NO ONE HAS YET come up with a good idea for a summit site. I would like to put one on the table: Managua.

Yes, I know its shortcomings, I was recently there for a few days. I know it's no watering place. In fact, it has no water at all twice a week. But to me, that's part of its charm for a superpower get- together.

It would do both Ronald Reagan and Mikhail Gorbachev good to call the switchboard at the Intercontinental Hotel and report empty faucets in the bathrom. The operator says brightly, "Oh, yes, that's right, no water in Managua every Tuesday and every Friday," as if she were speaking of a unique tourist attraction. It does wonders for perspective.

It's true there isn't much to see, unless you have an appetite for vistas of vacant lots, the legacy of the 1972 earthquake damage which has remained almost undisturbed. But as a cure for severe foreign policy afflictions -- in Reagan's case obsession and in Gorbachev's opportunism -- Managua is matchless.

If they spend the usual four days there -- and their stay should go from Tuesday through Friday -- they might come away with their minds blown and blow-dried about their illusions in Central America.

I'm not saying they would draw closer together. In fact, on the showerless days, they might want to have their one-on-one sessions from separate rooms, and they might well never get around to the subject of nuclear disarmament. It's a little hard to think about Star Wars when roosters are crowing on Main Street, and they may be too busy negotiating deals on soap, which is also in short supply, to concentrate on warheads.

But I think I can promise you that they will depart from the Sandino Airport ready to sign a bilateral, mutually verifiable freeze on superpower meddling in this basket case of a country, where it would be loco for either to persevere.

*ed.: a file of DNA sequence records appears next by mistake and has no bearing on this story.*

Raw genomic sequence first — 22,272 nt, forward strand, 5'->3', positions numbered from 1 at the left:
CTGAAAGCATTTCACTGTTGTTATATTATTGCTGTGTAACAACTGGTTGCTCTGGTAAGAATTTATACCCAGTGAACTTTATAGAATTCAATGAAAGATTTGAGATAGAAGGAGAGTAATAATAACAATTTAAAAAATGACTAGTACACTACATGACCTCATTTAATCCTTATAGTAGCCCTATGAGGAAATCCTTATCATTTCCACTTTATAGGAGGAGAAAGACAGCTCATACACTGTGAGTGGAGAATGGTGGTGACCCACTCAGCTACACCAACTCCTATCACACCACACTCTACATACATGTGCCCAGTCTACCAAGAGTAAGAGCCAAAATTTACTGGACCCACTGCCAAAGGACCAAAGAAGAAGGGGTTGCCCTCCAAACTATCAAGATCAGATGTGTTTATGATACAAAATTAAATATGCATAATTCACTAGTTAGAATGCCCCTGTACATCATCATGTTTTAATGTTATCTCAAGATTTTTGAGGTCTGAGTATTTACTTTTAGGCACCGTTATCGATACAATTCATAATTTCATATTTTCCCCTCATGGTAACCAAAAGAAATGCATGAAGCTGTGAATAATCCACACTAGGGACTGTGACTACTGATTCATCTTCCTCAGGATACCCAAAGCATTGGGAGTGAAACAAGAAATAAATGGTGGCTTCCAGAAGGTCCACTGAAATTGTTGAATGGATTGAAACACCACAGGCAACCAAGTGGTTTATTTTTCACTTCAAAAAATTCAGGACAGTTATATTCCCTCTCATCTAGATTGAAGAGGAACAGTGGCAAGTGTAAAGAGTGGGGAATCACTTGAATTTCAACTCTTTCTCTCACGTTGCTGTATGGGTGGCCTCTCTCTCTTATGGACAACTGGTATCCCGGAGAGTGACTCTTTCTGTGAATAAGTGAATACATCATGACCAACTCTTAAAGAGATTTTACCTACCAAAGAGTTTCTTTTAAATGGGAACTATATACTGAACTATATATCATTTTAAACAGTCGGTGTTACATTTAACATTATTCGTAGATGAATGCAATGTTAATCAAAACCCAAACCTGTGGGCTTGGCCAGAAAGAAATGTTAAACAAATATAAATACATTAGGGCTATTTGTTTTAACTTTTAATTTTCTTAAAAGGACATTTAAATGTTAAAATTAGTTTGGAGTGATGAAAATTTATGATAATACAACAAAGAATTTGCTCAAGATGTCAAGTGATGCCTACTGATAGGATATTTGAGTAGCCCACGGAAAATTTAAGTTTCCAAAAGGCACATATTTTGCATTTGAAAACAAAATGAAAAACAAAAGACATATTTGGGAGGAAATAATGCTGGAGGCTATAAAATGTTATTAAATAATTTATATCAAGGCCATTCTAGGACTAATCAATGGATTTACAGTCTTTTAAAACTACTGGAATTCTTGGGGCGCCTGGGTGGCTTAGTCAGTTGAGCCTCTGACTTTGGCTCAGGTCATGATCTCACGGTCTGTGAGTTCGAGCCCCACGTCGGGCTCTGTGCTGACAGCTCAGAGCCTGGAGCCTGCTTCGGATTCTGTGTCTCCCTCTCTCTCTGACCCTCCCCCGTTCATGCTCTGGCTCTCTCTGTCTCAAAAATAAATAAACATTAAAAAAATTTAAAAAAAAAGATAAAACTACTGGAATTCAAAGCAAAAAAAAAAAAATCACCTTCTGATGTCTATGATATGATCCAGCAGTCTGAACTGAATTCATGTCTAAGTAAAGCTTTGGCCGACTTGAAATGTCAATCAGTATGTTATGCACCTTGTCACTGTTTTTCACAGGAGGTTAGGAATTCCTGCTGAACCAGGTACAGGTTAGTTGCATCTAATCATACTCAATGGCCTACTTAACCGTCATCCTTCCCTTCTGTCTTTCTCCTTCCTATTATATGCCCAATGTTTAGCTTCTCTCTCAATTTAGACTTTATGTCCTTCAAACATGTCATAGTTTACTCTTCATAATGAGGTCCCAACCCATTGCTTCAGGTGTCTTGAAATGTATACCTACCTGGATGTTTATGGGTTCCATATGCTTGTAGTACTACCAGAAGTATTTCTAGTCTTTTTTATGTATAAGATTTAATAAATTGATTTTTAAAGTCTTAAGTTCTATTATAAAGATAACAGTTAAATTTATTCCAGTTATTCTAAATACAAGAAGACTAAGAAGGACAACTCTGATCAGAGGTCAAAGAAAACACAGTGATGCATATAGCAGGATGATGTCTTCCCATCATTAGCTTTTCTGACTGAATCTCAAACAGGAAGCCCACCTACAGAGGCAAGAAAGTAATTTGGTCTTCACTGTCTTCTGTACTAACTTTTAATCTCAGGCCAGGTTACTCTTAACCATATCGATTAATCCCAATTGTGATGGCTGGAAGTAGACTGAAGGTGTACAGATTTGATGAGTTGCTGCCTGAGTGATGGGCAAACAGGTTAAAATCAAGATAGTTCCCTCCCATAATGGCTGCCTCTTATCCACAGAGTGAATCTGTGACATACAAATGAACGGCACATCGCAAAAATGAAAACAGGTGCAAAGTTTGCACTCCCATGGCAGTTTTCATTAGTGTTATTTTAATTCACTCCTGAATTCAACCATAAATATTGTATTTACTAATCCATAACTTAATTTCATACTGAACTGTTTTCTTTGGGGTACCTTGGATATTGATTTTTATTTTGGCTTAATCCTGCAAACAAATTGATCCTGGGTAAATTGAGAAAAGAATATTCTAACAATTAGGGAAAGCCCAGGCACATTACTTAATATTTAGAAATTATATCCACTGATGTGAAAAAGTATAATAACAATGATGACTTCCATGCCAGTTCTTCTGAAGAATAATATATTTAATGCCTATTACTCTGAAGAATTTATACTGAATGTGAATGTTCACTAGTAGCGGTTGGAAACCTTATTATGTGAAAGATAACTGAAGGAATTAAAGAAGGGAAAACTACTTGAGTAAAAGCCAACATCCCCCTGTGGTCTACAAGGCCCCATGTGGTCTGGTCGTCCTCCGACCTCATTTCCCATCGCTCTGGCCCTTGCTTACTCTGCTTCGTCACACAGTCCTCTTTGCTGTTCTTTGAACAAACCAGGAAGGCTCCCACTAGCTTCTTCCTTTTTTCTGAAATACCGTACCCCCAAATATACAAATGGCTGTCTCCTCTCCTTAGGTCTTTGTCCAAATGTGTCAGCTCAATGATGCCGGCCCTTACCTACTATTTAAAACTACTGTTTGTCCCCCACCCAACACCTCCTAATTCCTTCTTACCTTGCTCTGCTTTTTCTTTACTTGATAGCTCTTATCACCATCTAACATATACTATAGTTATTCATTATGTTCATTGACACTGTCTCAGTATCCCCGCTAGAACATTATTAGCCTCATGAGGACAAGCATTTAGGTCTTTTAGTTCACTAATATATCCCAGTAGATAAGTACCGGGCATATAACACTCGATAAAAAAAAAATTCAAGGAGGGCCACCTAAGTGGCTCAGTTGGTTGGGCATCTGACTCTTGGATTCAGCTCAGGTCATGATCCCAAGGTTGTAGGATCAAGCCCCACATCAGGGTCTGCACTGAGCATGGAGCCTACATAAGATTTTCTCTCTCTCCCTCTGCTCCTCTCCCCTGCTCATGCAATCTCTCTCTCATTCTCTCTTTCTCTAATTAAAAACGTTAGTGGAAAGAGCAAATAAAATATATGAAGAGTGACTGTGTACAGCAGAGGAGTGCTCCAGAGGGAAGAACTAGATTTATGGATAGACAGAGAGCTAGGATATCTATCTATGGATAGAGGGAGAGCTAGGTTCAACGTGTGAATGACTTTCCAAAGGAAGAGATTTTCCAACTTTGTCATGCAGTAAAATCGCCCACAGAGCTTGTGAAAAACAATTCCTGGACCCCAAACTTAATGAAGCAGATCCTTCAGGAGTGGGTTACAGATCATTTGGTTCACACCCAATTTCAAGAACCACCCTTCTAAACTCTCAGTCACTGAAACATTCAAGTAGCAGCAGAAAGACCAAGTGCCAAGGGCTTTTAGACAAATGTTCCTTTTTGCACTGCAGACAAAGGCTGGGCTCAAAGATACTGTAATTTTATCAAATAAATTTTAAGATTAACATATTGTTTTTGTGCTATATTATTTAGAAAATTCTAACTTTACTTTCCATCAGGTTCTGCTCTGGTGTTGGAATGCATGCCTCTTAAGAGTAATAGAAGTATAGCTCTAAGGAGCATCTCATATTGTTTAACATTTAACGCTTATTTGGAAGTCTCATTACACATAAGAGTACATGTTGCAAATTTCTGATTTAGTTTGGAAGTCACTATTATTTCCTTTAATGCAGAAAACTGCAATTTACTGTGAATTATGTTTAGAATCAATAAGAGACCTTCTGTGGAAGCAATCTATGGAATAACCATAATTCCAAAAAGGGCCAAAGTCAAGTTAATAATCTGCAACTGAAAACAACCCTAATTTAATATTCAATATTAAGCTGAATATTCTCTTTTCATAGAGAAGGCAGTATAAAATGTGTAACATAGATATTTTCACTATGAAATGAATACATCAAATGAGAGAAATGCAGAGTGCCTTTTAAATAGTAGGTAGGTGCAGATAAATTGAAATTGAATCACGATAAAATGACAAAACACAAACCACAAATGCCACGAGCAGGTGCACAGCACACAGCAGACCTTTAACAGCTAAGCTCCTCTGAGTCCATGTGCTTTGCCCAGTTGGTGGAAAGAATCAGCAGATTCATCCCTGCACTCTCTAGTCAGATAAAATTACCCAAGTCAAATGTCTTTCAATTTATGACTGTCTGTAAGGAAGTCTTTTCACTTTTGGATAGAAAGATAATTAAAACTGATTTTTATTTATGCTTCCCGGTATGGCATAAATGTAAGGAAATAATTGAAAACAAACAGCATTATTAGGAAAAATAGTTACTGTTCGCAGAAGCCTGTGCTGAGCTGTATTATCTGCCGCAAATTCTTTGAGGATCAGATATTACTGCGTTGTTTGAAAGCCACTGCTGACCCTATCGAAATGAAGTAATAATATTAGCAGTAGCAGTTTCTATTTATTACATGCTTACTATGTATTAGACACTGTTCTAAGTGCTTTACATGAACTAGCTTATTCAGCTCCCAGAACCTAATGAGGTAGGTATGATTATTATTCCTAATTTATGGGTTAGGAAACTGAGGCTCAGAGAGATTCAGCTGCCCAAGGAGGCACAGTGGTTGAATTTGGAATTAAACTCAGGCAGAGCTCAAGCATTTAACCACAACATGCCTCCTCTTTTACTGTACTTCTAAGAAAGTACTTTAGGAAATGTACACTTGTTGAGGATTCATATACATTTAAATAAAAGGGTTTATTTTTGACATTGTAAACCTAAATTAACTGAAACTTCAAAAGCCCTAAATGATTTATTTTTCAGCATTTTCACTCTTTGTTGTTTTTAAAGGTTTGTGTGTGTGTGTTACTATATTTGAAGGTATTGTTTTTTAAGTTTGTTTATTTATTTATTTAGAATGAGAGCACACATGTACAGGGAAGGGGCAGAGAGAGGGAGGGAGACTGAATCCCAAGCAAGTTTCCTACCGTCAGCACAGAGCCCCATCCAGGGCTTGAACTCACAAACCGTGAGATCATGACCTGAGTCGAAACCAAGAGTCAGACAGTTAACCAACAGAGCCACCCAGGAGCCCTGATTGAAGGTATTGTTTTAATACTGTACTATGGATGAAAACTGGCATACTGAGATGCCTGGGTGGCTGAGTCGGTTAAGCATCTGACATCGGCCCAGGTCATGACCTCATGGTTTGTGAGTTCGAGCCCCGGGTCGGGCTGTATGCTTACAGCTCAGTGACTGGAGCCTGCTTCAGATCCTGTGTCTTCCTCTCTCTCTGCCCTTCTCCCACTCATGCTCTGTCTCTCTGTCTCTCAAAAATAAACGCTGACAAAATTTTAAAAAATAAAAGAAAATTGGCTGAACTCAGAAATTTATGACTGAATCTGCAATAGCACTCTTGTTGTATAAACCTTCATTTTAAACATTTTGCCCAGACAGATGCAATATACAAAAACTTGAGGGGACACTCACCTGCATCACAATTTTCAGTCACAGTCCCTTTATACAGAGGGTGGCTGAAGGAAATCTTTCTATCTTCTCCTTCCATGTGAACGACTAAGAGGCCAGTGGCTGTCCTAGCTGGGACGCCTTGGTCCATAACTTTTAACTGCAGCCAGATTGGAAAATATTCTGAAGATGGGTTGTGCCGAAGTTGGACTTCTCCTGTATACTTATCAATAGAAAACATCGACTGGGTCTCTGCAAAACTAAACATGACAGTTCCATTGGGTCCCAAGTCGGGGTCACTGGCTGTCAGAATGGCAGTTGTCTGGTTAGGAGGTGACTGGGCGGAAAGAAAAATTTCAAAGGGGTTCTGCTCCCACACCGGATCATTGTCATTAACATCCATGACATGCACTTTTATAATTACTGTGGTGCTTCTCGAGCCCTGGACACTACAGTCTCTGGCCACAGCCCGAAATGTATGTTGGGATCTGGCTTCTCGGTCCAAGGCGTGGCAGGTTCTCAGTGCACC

From Washington, Reagan looks at Nicaragua and sees another Cuba for Gorbachev, which is both a good thing and a bad thing from his point of view. Another Cuba means "communist expansion," more Castros, quarantines, sanctions. On the other hand, another Cuba means for Gorbachev another drain on the treasury for dubious ideological gain. It costs him a million dollars a day to keep Havana afloat. Nicaragua, he could see at a glance, would come at a figure about the size of Reagan's deficit.

From Moscow, on the other hand, Gorbachev looks at Nicaragua and sees another Vietnam for Reagan. Vietnam means an unpopular war, search and destroy, Rolling Thunder, pacification, Nicaraguaization, world opprobrium, havoc at home and God knows what.

Reagan could look out of his hotel room and see a place that looks as if it had already been bombed back to the Stone Age -- and think again.

He would undoubtedly be given a little taste of what would befall him if he decided to go all the way with the contras to liberate the country from the Iron Curtain.

Hundreds of Americans come to Nicaragua every week.

They are stricken by guilt over Reagan's hard hand here and caught up in the romance of the revolution. They come bringing medicine and moral support; they help with the coffee harvest. They ask for briefings at the American Embassy, and then chew out the briefing officer for the criminal insanity of Reagan's policy. They would be happy to demonstrate in the vacant lot under Reagan's hotel window -- and make his day.

Gorbachev would find no comfort in any strictly chaperoned mingle with the masses. Nicaraguans are incurably chatty people, and Gorbachev would find that the Sovietization has not gone on at the pace of Reagan's rhetoric. People talk their heads off about the government. They grumble incessantly about the shortages and the Marxist-Leninist mismanagement -- the general opinion in the streets is that the crowd in charge couldn't run Boystown, and desperately need mass crash courses at the Harvard Business School.

Conversation with the national directorate would not be terribly reasuring. Interior Minister Tomas Borge is a tough old Bolshevik, but otherwise, they are maddeningly "un-Moskovite," much given to lecturing visitors about values, the past and "evolving revolutions." Their anti-Americanism is complicated by their passion for baseball, jogging and not being invaded.

If Reagan and Gorbachev should take a little run into the countryside, they would bounce around on the potholed roads, and find an utter absence of any photo opportunities. The "right" shack would be harder to find than the "right" concentration camp.

I think that it is entirely possible that on the way back to Managua, they would fall to arguing about who had the right to get out first. Nicaragua is the kind of a place that would give "unilateral withdrawal" a good name.